The government is not opposed to considering proposals that improve data security practices. We are broadly sympathetic to the concerns that drive legislation of this nature. But we do remain concerned that the consultation on the initial legislation was inadequate and that the opposition, in bringing this legislation back to the Senate, has done little to rectify that. We are not just concerned about the consultation by the executive of the previous government in drafting the legislation but also, as I have outlined, by the availability of time for consultation by the relevant Senate committee when considering this legislation, as identified by a number of those who made submissions to that inquiry.

We do think there is more work to be done in consulting more broadly on the implications of a mandatory notification scheme. Unlike those opposite, it is not the default position of this government that everything is always solved by a legislative or regulatory outcome. There are circumstances where you can get good outcomes without recourse to the law or the need to legislate or regulate further. This may or may not fall into one of those categories; what we want to do is give it full and proper consideration to make sure the broad principles of privacy are respected but also that it does not impose an excessive regulatory burden on industry.

We are, as a government, very determined and very eager to see growth in the digital economy space. We want to make sure we spur innovation. This is the type of industry, and the sector of our economy, that provides enormous opportunity for future growth. It reflects the highly educated workforce of Australia, giving the opportunities we would hope for the employment and growth of that highly educated workforce. We are working steadily and carefully to implement policies that drive further innovation in the digital economy.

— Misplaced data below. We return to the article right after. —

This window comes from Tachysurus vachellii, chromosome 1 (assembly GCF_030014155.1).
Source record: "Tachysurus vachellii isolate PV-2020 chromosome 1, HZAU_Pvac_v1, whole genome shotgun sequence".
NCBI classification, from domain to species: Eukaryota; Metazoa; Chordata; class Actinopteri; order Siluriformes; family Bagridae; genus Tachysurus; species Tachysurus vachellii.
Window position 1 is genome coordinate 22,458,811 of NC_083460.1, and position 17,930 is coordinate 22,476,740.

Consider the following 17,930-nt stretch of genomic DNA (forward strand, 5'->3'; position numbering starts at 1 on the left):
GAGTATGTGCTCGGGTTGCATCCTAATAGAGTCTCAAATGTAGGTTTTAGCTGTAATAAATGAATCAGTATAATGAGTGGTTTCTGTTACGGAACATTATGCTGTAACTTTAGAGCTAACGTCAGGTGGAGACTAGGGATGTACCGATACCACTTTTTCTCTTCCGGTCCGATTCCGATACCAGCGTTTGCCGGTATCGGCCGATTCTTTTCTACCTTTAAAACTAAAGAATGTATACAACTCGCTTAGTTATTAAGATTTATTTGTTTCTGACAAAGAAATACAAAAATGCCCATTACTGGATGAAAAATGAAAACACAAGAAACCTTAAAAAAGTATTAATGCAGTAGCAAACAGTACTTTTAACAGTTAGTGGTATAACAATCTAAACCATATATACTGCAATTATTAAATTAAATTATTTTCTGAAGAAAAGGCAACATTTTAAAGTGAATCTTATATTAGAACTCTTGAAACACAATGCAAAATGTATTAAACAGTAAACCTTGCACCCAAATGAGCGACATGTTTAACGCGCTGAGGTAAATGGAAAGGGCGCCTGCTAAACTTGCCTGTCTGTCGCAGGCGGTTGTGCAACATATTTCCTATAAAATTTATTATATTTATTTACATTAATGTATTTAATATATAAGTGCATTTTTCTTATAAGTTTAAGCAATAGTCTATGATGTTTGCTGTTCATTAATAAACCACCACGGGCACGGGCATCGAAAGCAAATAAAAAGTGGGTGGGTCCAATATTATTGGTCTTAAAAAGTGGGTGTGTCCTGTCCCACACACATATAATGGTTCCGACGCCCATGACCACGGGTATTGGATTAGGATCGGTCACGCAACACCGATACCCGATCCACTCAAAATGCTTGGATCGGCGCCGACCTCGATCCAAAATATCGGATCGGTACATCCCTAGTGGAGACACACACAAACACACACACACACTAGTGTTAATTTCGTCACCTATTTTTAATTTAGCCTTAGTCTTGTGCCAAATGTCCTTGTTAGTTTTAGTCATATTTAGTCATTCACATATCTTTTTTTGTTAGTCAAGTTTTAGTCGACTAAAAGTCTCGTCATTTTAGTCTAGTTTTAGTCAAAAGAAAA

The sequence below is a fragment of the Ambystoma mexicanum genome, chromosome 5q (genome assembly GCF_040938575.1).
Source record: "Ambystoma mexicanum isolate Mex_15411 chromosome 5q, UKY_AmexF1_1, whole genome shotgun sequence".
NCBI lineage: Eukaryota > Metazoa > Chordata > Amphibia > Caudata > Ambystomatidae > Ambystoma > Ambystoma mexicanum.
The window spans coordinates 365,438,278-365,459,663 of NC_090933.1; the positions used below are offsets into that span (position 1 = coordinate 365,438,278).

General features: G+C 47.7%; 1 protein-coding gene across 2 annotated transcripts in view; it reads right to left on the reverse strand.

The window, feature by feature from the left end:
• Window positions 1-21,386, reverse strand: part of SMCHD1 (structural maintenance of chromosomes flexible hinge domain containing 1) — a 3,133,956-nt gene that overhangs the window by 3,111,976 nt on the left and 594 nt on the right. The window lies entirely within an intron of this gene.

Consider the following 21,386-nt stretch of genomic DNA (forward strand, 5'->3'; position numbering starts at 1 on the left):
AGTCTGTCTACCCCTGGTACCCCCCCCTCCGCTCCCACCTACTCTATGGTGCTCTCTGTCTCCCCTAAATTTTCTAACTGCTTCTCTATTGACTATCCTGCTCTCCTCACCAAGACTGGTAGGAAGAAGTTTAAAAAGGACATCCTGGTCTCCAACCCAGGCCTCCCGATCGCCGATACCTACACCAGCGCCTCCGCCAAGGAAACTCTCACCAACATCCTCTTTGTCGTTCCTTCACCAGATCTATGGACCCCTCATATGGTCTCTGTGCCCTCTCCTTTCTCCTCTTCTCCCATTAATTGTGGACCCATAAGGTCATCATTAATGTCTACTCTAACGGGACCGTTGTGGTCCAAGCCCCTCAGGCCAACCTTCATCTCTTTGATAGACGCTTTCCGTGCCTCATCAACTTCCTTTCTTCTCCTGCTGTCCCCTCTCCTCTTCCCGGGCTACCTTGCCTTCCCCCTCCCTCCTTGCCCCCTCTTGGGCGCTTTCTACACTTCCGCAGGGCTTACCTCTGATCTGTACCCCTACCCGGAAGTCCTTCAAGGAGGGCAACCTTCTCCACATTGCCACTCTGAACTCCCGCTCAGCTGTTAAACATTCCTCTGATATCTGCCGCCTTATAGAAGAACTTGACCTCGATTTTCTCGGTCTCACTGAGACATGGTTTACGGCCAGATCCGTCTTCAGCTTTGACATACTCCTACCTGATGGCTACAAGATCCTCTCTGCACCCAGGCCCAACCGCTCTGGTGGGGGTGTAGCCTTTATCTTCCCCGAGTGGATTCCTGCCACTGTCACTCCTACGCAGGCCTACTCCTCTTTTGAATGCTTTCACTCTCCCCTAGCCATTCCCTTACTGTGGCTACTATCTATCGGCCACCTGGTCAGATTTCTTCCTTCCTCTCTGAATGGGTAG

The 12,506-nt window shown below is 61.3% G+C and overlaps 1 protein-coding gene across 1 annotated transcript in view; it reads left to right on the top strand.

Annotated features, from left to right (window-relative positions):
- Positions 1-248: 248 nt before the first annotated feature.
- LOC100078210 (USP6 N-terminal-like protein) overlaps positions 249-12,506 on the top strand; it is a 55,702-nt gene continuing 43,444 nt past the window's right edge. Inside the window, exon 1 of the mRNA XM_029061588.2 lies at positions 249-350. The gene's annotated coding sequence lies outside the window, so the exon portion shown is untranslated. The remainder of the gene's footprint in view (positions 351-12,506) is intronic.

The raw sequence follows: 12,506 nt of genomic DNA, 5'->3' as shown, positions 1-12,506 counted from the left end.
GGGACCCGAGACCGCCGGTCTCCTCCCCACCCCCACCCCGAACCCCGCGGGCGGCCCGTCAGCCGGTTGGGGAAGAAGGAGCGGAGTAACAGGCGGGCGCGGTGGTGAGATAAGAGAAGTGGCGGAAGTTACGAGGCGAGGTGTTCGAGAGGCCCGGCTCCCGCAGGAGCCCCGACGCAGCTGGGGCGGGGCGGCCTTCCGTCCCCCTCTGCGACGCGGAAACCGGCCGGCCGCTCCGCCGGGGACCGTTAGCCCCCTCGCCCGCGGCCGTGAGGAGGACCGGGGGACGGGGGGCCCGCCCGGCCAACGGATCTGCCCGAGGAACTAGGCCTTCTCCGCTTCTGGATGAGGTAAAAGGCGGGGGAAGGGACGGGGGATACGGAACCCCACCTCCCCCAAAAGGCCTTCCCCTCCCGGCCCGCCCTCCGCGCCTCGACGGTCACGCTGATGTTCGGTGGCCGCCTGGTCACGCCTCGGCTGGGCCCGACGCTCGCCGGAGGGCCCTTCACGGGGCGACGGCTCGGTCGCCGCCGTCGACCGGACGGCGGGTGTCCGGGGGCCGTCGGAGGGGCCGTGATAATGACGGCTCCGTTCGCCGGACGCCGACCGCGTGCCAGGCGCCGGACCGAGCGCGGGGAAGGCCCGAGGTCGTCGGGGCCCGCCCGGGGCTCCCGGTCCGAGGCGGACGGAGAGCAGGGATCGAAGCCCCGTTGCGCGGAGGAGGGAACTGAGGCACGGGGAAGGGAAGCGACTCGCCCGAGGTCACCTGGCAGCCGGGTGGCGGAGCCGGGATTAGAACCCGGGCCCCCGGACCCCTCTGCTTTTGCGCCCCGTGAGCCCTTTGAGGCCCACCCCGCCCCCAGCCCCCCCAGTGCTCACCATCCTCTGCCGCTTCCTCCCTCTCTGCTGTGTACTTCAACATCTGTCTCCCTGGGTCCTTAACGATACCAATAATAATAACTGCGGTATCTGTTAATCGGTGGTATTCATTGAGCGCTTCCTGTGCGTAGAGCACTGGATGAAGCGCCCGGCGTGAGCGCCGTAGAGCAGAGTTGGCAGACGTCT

Just one of the ways we are doing that—and it is a way that is related in some part to this legislation—is through our approach to open data and open data sources and ensuring that, as a government, we take all the steps we can to spur innovation through open data access. Government controlled data has been identified by many around the world to be of immense economic value. A 2013 report by McKinsey & Company researchers estimates there is $3-$5 trillion in economic value annually from open data across seven different sectors in the United States. So far, we have managed to add dramatically to the availability of information and data across government since our election in September. In fact, 85 per cent of the data that is available through data.gov.au has been added since the coalition was elected last September—a dramatic increase in the amount of information available to Australian innovators and users.

Mr Turnbull, as the Minister for Communications, working with his department, Geoscience Australia and the finance portfolio, in particular, has been striving to deliver on our election commitments on e-government and the digital economy, particularly on our commitment to driving this approach to open data access. A senior working group to identify datasets of high value to the economy has been established in the Communications portfolio, providing leadership across government in achieving the significant growth we have had. More than 20 high-value government datasets have been identified thus far—covering areas such as geocoded addressing, finance, energy and infrastructure—which we believe as a government can, if made open and available, provide real economic returns through their utilisation by businesses and innovators across the economy.